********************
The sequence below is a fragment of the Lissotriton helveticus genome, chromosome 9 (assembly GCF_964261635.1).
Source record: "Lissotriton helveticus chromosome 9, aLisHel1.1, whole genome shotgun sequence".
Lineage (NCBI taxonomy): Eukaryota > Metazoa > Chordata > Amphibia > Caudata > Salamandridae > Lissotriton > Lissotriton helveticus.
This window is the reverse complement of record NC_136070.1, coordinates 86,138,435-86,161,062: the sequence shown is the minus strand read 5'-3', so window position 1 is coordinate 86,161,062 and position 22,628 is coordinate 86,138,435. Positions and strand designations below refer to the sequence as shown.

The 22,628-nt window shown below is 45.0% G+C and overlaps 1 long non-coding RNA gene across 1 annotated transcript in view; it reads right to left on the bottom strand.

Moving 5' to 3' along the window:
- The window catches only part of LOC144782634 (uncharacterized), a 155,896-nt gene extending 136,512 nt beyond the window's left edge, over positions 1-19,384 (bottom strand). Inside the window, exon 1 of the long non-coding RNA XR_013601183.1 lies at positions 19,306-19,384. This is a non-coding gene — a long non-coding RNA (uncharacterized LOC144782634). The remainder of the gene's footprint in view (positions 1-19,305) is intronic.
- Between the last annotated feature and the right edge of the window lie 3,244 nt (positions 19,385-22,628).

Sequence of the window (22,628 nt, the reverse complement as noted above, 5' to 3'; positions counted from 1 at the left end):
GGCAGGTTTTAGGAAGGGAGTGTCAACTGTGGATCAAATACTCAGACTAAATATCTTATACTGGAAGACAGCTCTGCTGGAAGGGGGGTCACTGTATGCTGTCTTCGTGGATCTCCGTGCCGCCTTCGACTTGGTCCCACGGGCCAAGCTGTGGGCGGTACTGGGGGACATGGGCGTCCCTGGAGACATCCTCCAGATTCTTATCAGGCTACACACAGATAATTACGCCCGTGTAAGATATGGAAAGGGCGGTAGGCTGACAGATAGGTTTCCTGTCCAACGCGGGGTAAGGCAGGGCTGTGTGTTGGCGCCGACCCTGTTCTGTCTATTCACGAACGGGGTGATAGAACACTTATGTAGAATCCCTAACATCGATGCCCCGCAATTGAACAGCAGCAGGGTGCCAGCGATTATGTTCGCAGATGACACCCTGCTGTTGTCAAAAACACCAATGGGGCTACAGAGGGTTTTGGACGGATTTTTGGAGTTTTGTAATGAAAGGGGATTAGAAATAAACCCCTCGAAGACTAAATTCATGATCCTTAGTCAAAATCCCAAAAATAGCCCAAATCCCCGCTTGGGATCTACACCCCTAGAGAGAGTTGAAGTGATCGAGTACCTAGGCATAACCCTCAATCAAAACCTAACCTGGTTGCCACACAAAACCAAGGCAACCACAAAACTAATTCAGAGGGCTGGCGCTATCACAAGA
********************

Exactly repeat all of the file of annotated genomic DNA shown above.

The sequence below is a fragment of the Lissotriton helveticus genome, chromosome 9 (assembly GCF_964261635.1).
Source record: "Lissotriton helveticus chromosome 9, aLisHel1.1, whole genome shotgun sequence".
Lineage (NCBI taxonomy): Eukaryota > Metazoa > Chordata > Amphibia > Caudata > Salamandridae > Lissotriton > Lissotriton helveticus.
This window is the reverse complement of record NC_136070.1, coordinates 86,138,435-86,161,062: the sequence shown is the minus strand read 5'-3', so window position 1 is coordinate 86,161,062 and position 22,628 is coordinate 86,138,435. Positions and strand designations below refer to the sequence as shown.

The 22,628-nt window shown below is 45.0% G+C and overlaps 1 long non-coding RNA gene across 1 annotated transcript in view; it reads right to left on the bottom strand.

Moving 5' to 3' along the window:
- The window catches only part of LOC144782634 (uncharacterized), a 155,896-nt gene extending 136,512 nt beyond the window's left edge, over positions 1-19,384 (bottom strand). Inside the window, exon 1 of the long non-coding RNA XR_013601183.1 lies at positions 19,306-19,384. This is a non-coding gene — a long non-coding RNA (uncharacterized LOC144782634). The remainder of the gene's footprint in view (positions 1-19,305) is intronic.
- Between the last annotated feature and the right edge of the window lie 3,244 nt (positions 19,385-22,628).

Sequence of the window (22,628 nt, the reverse complement as noted above, 5' to 3'; positions counted from 1 at the left end):
GGCAGGTTTTAGGAAGGGAGTGTCAACTGTGGATCAAATACTCAGACTAAATATCTTATACTGGAAGACAGCTCTGCTGGAAGGGGGGTCACTGTATGCTGTCTTCGTGGATCTCCGTGCCGCCTTCGACTTGGTCCCACGGGCCAAGCTGTGGGCGGTACTGGGGGACATGGGCGTCCCTGGAGACATCCTCCAGATTCTTATCAGGCTACACACAGATAATTACGCCCGTGTAAGATATGGAAAGGGCGGTAGGCTGACAGATAGGTTTCCTGTCCAACGCGGGGTAAGGCAGGGCTGTGTGTTGGCGCCGACCCTGTTCTGTCTATTCACGAACGGGGTGATAGAACACTTATGTAGAATCCCTAACATCGATGCCCCGCAATTGAACAGCAGCAGGGTGCCAGCGATTATGTTCGCAGATGACACCCTGCTGTTGTCAAAAACACCAATGGGGCTACAGAGGGTTTTGGACGGATTTTTGGAGTTTTGTAATGAAAGGGGATTAGAAATAAACCCCTCGAAGACTAAATTCATGATCCTTAGTCAAAATCCCAAAAATAGCCCAAATCCCCGCTTGGGATCTACACCCCTAGAGAGAGTTGAAGTGATCGAGTACCTAGGCATAACCCTCAATCAAAACCTAACCTGGTTGCCACACAAAACCAAGGCAACCACAAAACTAATTCAGAGGGCTGGCGCTATCACAAGA